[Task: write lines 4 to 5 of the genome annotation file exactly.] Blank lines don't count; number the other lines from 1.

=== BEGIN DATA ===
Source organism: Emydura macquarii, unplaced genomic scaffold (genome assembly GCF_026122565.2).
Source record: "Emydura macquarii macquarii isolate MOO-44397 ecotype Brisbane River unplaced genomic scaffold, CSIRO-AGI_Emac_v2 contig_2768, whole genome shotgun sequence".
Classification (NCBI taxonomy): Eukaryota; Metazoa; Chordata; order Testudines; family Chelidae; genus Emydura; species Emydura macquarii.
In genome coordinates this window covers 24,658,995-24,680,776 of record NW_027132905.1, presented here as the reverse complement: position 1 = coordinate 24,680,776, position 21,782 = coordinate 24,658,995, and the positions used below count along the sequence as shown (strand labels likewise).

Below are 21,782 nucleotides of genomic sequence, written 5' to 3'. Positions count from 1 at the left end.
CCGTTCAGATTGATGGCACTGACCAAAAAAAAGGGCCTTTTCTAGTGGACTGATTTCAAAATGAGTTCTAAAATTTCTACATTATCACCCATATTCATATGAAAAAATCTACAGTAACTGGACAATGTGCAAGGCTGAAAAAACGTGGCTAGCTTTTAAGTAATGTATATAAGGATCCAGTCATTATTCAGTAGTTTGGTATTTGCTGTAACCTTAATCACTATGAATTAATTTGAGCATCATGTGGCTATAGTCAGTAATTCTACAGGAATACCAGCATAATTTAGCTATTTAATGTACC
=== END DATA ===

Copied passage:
In genome coordinates this window covers 24,658,995-24,680,776 of record NW_027132905.1, presented here as the reverse complement: position 1 = coordinate 24,680,776, position 21,782 = coordinate 24,658,995, and the positions used below count along the sequence as shown (strand labels likewise).

Below are 21,782 nucleotides of genomic sequence, written 5' to 3'. Positions count from 1 at the left end.